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Fort Wayne Corrugated Paper Co. v. Anchor Hocking Glass Corporation.

August 28, 1942


Appeal from the District Court of the United States for the Western District of Pennsylvania; Nelson McVicar, Judge.

Author: Goodrich

Before MARIS, JONES, and GOODRICH, Circuit Judges.

GOODRICH, Circuit Judge.

This appeal is from a judgment of the District Court for the Western District of Pennsylvania in an action brought for an alleged breach of contract. Plaintiff is a manufacturer of corrugated paper boxes. It is the seller in the transaction out of which this law suit arises. Its dealings were had with a corporation known as Capstan Glass Company, the buyer. The intercorporate relationships between Capstan, Anchor Hocking Glass Corporation and others are irrelevant to the discussion of this point since it is settled by stipulation that whatever liability may rest upon Capstan was assumed by Anchor Hocking Glass Corporation.

Capstan in 1921 was engaged, at Connellsville, Pennsylvania, in the manufacture of glass containers for food and beverage companies. It shipped these containers to its customers in paper cartons. In thay year Capstan, as buyer, entered into a written contract with Fort Wayne, as seller, in which it was agreed that the buyer would buy not less than 90% of its entire needs of corrugated paper and solid fiber products from Fort Wayne as seller. The buyer's needs were estimated not to exceed 500 carloads per year. The seller agreed to reserve production space for the manufacture of the buyer's requirements and not to make contracts for more than 50% of its production capacity. The contract was to continue for five years and thereafter until written notice of annulment was given by either party. There was a provision for termination a year after the notice of annulment was received during which period the seller could supply during the last three quarters of that year three-quarters, one-half and one-quarter what had been purchased during the ninety days prior to the notice of annulment.

During the years following the making of this contract the amount of purchases by the buyer increased from year to year. In 1930 the contract was amended, the amendments also incorporating supplementary agreements which had been made during the years since 1921. Under the new contract, the proportion of its requirements which Capstan agreed to buy from Fort Wayne was to be not less than 75% of its needs and these needs were estimated not to exceed 800 carloads a year. The provision for quantities to be bought and sold following notice of annulment was made automatic, and not optional, for either of the parties.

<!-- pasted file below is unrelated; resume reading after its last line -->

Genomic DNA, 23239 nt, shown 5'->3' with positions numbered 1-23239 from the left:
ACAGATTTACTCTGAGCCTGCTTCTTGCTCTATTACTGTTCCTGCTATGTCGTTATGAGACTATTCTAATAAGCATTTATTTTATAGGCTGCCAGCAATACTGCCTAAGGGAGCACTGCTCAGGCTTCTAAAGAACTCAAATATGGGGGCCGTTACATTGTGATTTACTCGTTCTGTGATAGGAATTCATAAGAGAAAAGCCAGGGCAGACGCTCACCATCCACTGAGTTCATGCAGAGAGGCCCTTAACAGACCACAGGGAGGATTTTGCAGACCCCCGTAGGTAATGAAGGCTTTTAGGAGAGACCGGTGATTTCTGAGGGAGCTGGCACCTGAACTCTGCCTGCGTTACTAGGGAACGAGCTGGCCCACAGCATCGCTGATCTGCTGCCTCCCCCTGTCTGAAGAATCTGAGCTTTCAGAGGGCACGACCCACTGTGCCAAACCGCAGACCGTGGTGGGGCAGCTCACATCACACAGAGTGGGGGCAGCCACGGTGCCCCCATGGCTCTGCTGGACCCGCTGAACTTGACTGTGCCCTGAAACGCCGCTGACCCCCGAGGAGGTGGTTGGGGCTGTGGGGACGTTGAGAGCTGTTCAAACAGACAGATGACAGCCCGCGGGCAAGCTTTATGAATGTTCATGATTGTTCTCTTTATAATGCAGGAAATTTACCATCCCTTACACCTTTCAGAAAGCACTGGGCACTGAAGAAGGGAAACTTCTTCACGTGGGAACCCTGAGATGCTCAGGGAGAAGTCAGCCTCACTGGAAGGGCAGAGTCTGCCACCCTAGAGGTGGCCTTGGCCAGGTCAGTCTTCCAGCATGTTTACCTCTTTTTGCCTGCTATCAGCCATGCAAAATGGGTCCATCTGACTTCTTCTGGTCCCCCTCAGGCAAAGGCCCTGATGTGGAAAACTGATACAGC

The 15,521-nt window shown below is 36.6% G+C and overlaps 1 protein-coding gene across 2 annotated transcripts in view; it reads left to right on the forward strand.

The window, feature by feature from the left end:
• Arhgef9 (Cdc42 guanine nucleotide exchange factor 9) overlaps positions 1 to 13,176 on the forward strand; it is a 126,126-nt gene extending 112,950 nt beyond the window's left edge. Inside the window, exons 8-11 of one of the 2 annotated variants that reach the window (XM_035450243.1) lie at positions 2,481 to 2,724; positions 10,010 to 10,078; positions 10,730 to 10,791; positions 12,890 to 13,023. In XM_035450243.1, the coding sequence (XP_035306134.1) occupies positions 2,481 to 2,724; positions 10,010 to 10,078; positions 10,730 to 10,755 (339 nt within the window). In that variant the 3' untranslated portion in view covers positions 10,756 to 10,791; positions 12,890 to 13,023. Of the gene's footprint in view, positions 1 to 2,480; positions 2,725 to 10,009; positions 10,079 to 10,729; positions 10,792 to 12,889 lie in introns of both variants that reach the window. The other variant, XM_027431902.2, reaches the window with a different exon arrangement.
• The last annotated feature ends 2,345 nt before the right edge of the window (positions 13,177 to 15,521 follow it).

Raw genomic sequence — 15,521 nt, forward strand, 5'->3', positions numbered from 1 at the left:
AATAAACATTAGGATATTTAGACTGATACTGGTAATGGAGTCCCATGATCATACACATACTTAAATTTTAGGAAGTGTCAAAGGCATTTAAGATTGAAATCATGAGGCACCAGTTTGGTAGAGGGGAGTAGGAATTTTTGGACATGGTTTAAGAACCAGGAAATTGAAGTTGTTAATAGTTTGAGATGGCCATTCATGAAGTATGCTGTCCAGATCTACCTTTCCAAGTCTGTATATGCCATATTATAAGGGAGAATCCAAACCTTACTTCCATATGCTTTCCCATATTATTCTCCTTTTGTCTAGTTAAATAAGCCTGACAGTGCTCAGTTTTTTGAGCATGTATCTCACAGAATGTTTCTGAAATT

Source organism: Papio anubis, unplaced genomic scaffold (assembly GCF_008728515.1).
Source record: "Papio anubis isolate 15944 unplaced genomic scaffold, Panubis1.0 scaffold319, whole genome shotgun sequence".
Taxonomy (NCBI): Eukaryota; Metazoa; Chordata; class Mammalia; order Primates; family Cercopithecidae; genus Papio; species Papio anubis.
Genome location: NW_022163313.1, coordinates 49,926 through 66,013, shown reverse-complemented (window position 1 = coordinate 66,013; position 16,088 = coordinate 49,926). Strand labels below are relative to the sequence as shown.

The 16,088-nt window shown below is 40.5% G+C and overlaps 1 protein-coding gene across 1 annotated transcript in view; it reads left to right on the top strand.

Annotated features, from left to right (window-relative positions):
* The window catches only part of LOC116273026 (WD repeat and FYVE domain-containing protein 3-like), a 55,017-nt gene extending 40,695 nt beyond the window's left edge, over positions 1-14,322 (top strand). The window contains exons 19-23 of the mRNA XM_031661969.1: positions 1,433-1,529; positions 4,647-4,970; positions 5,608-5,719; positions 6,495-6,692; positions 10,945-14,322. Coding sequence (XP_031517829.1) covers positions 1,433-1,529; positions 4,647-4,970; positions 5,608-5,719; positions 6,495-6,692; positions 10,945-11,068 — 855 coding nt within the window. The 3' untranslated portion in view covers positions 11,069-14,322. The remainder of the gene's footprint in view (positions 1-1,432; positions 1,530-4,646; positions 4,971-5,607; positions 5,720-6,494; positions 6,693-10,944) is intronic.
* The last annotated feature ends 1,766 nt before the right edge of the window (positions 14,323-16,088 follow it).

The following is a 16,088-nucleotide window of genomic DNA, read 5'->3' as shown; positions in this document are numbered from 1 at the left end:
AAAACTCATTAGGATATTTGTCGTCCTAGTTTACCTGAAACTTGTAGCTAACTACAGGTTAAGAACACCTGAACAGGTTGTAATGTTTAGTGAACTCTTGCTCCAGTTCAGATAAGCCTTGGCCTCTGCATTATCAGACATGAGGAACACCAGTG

In 1930 also the parties entered into an agreement whereby Capstan agreed to erect a building on its land to be leased to Fort Wayne which would install the necessary machinery and equipment for making the paper containers. The building was erected by Capstan and leased to Fort Wayne. In 1937 the demand for paper boxes having increased it was agreed that Capstan should enlarge the building. Fort Wayne advanced the money for this purpose and the terms were agreed upon for the amortization of the advance. The judgment of the court below gave recovery to Fort Wayne for the unamortized portion of this advance and no question of recovery of this amount is before us on appeal.

The parties did business under this arrangement satisfactorily up to the latter part of 1937. During the last few months of that year there was a sudden recession of business so that the demand for glass containers fell off sharply and from the combination of this and labor trouble at the Capstan plant there was a marked reduction in the business done there at the close of that year. In October of this year Anchor Cap Corporation, which owned all of the Capstan stock, purchased the assets of the Hocking Glass Company and the consolidated business became the Anchor Hocking Glass Corporation. During the close of 1937 and the opening months of 1938 production of glassware at the Capstan plant remained at a low level. It is found as a fact that the president and general manager concluded that Capstan could not hope for any substantial increase of business within a reasonably brief period of time. In May, 1938, it was directed by resolution that operations at the plant should be suspended on June 1, 1938. This direction was put into effect that month. Notice of annulment of the contract was not given to Fort Wayne until July 31, 1939, after the beginning of this law suit.